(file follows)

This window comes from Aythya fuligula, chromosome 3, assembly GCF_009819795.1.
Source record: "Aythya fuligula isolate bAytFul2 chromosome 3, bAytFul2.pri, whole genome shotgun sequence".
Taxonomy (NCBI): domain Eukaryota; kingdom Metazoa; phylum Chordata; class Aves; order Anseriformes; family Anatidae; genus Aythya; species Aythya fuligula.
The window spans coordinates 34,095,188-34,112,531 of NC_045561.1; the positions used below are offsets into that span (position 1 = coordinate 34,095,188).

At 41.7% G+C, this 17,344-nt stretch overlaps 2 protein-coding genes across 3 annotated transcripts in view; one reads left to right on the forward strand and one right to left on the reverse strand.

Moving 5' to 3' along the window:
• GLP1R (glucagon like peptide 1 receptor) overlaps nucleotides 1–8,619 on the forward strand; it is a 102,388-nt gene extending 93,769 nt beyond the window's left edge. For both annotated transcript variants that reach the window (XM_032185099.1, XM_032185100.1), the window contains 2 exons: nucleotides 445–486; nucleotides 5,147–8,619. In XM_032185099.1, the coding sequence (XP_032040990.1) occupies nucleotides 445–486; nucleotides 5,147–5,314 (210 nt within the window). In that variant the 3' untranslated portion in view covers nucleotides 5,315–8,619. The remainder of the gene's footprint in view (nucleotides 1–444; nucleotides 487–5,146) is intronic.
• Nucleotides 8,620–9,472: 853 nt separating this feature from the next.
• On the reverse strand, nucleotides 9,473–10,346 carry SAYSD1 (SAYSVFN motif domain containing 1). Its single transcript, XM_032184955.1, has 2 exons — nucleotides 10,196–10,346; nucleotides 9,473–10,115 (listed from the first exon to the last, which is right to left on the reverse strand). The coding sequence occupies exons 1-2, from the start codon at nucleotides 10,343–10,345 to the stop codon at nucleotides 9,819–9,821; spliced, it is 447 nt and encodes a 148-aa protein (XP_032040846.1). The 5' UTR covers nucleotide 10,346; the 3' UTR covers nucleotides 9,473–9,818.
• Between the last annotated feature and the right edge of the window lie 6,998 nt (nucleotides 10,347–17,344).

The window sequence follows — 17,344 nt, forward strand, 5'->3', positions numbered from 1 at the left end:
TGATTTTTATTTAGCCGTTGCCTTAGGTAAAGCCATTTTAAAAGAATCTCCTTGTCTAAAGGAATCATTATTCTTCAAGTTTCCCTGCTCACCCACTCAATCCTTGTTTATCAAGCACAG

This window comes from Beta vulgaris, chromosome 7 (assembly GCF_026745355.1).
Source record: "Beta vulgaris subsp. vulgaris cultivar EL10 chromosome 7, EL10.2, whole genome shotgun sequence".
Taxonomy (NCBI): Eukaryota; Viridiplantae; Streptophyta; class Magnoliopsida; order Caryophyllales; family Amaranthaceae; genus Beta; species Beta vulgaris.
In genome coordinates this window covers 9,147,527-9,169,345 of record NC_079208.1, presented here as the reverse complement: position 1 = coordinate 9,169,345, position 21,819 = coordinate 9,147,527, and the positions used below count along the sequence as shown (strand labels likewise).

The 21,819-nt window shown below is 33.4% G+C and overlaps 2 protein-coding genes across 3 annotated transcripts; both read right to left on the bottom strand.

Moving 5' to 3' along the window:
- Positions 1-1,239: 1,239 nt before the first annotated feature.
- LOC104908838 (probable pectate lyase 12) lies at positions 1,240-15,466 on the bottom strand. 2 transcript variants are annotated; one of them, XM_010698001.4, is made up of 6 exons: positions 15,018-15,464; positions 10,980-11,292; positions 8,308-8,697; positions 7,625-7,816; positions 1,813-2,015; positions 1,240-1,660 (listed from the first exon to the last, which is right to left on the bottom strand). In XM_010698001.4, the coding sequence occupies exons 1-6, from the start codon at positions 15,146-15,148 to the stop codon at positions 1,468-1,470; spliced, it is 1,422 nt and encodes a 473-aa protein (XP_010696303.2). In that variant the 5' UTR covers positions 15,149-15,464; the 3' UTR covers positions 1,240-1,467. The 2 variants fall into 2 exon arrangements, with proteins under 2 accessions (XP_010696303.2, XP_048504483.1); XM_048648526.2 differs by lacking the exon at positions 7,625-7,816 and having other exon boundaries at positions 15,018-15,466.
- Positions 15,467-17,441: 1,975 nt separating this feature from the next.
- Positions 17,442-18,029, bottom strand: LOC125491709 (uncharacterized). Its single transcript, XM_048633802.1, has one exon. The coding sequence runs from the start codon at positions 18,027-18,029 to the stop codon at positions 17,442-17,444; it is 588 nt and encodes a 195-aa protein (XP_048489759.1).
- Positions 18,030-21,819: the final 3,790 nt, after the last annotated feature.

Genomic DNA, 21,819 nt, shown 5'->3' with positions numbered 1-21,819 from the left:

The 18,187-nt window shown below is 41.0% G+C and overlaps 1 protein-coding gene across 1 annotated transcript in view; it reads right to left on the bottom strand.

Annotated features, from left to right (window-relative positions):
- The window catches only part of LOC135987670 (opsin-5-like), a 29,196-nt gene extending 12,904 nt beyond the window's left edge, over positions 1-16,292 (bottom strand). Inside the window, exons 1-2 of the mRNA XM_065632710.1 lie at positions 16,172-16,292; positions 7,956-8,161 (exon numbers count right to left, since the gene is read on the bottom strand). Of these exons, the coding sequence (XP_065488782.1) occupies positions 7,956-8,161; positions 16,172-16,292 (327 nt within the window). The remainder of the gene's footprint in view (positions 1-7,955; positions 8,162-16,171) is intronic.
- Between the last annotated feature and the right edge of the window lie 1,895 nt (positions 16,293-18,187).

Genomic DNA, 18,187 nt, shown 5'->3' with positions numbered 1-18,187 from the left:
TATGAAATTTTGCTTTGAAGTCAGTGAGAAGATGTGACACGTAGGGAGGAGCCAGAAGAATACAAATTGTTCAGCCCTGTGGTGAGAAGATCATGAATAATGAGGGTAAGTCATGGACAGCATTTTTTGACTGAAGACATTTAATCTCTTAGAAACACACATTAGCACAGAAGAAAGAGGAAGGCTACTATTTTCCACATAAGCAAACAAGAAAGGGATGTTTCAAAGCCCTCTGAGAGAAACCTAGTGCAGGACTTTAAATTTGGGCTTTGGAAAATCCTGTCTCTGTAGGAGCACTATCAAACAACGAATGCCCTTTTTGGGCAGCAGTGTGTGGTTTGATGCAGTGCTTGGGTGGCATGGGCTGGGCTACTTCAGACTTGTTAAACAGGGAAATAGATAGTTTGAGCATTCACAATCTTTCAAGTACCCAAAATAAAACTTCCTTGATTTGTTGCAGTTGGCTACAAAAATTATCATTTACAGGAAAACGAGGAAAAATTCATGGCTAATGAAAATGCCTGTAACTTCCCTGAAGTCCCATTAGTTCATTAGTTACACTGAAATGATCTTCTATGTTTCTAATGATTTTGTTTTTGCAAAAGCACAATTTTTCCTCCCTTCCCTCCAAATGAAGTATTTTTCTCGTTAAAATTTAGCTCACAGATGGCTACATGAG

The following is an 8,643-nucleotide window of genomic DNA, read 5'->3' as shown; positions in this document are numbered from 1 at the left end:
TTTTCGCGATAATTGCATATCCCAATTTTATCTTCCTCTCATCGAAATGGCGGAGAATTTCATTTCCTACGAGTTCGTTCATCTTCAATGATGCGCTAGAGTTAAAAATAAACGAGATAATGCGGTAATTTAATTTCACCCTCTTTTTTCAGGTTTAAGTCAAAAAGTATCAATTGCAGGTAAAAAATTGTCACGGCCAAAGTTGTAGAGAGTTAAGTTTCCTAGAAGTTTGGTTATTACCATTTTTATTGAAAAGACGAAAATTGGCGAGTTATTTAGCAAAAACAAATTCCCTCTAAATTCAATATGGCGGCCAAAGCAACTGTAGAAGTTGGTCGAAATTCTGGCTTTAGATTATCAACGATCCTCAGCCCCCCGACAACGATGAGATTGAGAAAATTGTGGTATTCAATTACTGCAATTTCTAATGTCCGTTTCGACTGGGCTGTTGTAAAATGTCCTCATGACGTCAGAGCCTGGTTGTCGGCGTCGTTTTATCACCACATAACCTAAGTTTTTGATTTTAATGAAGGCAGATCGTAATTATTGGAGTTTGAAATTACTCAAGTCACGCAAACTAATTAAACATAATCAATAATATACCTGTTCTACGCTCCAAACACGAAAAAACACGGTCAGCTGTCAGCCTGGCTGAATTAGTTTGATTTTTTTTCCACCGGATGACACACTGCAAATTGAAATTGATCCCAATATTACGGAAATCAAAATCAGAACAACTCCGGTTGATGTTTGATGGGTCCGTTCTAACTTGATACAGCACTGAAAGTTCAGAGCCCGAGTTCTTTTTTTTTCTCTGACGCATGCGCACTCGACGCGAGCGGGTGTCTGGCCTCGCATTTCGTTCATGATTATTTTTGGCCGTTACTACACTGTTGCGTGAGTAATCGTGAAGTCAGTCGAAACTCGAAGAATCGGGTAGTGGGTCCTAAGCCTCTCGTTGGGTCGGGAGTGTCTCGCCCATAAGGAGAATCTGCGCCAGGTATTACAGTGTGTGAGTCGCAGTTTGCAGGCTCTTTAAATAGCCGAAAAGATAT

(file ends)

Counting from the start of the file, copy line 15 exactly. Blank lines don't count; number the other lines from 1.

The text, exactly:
Taxonomy (NCBI): Eukaryota; Viridiplantae; Streptophyta; class Magnoliopsida; order Caryophyllales; family Amaranthaceae; genus Beta; species Beta vulgaris.